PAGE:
Ship guns of that era most often did not have horizontal aiming. The captain ordered to direct higher and lower based on the distance and type of projectile, turned the ship in the direction of the enemy and gave the command. It is possible that in large ships this was done by the senior officer of the battery deck. So there was nothing gunners from the ports to look out.

      As for the flintlock, a number of historians argue that with his invention, the rate of fire increased by one and a half to two times. However, it is already necessary to look for it in other forums.
      1. gladcu2
        gladcu2 2 November 2015 01: 01 New
        0
        With this pitching, the command is higher, lower, as it is hard to carry out.

        There the board rose or fell. So they caught the right moment. Shooting is then at 300 m. There is simply direction and practical intuition. The core can be seen flying. The trajectory can always be predicted.
        1. tasha
          tasha 2 November 2015 05: 26 New
          +1
          In the first illustration, under the barrel of the gun is a wooden triangle. This is the so-called lifting wedge. Later it was replaced with a screw (in the last photo). So pointed vertically. First they raised the rules, then fixed with a wedge.
          In the first drawing, wooden pencils are in the hands of the sailors to the left and right of the gun. These are horizontal aiming mechanisms.

          Most likely, vertical guidance was more important when firing different types of shells. Those. bibs - on sails, cores - on board.
  9. Logos
    Logos 1 November 2015 15: 06 New
    +8
    It is considered to be. that for the whole XVIII century nothing fundamentally new appeared in artillery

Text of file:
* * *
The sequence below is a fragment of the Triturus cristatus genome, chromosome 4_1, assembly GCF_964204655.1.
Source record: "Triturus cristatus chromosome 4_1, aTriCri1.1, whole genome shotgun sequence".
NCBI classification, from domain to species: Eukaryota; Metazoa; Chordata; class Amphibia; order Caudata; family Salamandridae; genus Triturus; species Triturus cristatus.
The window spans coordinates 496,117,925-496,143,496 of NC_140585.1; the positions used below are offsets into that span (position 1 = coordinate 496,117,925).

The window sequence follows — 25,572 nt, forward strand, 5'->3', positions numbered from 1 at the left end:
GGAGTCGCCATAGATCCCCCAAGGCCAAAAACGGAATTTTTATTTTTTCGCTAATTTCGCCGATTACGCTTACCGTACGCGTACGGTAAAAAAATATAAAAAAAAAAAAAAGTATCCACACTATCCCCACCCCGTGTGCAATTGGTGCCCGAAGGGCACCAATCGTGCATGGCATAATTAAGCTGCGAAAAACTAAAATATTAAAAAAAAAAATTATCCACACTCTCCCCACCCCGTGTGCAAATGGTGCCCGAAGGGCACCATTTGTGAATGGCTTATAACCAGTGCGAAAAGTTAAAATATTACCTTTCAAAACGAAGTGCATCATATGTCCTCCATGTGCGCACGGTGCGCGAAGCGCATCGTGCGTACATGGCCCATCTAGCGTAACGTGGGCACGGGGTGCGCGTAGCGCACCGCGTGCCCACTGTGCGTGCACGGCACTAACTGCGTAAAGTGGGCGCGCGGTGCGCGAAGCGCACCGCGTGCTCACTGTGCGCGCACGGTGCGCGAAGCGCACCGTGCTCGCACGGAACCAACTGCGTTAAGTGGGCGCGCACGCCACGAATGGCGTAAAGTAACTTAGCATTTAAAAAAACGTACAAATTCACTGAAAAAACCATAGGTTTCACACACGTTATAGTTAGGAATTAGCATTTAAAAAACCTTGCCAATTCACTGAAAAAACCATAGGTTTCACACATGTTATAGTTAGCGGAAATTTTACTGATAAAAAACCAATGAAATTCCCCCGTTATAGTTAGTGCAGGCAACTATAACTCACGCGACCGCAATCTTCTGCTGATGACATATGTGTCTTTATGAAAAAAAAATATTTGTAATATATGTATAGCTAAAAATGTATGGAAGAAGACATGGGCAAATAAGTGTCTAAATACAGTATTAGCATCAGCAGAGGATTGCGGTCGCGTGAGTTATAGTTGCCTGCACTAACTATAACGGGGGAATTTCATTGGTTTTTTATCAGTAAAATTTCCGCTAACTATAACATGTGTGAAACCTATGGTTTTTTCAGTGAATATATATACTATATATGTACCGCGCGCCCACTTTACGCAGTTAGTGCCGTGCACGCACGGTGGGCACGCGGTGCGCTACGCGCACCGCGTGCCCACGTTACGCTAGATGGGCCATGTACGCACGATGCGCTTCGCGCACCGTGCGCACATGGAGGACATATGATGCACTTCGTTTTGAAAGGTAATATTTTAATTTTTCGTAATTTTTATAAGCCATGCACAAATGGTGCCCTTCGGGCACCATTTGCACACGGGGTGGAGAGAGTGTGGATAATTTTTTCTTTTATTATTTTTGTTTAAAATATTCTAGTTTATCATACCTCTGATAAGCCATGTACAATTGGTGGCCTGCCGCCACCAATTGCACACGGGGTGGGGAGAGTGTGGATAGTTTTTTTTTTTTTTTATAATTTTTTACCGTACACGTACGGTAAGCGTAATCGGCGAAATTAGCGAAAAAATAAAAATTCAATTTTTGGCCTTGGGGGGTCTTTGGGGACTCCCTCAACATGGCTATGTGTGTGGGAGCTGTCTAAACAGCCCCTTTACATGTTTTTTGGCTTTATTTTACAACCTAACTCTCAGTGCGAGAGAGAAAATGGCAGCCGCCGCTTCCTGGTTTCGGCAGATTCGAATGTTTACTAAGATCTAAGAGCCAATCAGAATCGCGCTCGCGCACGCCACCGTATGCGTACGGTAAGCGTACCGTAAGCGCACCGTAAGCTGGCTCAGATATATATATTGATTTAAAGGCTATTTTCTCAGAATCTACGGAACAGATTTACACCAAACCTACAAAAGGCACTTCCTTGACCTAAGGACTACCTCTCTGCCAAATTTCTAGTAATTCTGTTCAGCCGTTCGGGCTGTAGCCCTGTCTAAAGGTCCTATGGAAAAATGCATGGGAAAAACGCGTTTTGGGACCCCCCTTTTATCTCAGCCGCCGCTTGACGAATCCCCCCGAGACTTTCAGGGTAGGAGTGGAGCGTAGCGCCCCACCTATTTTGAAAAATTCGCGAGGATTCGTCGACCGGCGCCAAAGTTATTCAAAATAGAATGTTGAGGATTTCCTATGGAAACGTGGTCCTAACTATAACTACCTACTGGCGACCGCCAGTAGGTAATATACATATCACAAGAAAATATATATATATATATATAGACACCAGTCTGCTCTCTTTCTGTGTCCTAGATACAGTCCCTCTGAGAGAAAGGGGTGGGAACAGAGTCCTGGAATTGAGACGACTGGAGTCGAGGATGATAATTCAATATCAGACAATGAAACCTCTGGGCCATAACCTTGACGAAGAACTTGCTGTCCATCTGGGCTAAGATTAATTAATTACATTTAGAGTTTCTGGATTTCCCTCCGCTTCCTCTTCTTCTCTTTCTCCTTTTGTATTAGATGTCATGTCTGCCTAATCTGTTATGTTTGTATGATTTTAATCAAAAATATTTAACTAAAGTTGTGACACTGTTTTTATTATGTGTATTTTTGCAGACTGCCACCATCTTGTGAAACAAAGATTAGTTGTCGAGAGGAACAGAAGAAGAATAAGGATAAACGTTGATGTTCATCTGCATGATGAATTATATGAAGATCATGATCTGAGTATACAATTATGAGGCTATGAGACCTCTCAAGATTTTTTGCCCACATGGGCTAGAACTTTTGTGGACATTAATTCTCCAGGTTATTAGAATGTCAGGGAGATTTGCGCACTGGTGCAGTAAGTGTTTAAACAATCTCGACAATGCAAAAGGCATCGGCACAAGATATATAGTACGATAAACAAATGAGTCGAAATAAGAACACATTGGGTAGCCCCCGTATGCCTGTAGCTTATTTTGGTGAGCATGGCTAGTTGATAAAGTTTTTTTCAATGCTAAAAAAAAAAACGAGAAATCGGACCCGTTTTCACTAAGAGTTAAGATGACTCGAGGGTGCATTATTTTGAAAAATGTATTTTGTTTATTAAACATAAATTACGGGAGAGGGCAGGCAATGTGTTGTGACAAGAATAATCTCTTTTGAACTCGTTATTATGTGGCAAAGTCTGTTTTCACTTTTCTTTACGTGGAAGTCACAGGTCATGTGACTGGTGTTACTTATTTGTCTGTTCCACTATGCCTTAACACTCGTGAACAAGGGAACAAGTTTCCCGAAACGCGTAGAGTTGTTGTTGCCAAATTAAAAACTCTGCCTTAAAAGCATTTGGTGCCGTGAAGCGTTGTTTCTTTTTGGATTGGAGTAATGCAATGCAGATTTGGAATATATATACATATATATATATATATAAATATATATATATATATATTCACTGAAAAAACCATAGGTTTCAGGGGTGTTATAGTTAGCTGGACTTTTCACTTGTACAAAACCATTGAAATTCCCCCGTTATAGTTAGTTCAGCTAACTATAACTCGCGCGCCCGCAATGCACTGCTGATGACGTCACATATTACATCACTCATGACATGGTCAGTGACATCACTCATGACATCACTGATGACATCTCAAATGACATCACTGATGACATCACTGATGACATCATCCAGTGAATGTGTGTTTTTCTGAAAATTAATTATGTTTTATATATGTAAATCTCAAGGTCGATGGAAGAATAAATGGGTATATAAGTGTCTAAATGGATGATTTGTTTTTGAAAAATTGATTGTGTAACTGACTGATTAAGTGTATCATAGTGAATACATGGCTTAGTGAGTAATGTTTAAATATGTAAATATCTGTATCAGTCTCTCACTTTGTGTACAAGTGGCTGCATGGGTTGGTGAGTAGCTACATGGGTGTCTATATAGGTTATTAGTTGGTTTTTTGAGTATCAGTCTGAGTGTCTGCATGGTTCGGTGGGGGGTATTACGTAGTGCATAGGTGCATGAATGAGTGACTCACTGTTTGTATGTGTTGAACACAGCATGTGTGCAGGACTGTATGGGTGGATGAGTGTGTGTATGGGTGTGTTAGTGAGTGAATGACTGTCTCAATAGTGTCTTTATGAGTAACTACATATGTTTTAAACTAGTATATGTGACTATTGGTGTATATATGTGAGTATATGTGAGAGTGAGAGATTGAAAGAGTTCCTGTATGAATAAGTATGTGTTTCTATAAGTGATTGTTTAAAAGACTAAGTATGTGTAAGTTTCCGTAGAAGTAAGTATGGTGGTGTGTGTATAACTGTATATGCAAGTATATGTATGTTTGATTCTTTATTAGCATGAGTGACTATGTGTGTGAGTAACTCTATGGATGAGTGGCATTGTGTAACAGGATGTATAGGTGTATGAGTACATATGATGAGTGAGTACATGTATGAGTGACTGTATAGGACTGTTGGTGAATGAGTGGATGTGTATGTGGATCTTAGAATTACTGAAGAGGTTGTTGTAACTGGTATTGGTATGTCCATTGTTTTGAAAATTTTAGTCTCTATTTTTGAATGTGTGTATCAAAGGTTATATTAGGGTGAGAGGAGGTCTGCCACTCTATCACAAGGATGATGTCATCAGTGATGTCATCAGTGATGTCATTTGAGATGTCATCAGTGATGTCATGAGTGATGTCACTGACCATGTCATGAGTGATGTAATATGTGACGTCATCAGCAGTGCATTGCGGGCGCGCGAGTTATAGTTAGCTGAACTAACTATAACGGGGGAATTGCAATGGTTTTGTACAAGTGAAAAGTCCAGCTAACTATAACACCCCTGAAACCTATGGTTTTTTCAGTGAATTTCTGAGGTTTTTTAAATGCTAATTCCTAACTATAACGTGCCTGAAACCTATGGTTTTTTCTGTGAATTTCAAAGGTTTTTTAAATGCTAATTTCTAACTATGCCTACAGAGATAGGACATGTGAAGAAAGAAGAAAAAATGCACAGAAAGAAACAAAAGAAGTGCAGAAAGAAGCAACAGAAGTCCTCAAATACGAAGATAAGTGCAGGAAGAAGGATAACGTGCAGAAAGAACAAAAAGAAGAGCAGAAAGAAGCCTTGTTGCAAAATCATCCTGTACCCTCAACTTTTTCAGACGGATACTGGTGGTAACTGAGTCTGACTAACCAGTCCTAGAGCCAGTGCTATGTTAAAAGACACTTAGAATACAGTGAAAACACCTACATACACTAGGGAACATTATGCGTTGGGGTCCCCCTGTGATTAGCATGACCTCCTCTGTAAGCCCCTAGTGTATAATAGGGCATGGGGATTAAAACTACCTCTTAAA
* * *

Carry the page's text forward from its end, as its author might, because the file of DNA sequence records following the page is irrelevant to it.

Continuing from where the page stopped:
This is a false statement. The technologies of barrel casting and channel drilling have fundamentally changed. In particular, the introduction of a new method of drilling a bore, in which the workpiece itself rotated and the drill was stationary, made it possible to process harder bronze alloys and made it much easier to guns. This immediately affected the method of warfare: regimental 3-pound guns were replaced in most armies by more powerful 6-pound guns, and it was these guns that buried linear tactics.
    The new guns had a range of firing shots of up to 300 meters and sufficient mobility. This allowed maneuvering artillery directly on the battlefield, accumulating artillery in the place of the enemy’s defense breakthrough and literally mowing out his linear infantry with fire. Then, columns of their infantry set off to break through, consolidating their success.
    It was to these guns and this tactic that Napoleon Bonaparte owed his victories. The French army was the first to adopt a new tactic, which allowed it to defeat other European armies, adhering to outdated linear tactics
    1. Olezhek
      Olezhek 1 November 2015 19: 02 New
      +1
      Thank you - succinctly and briefly.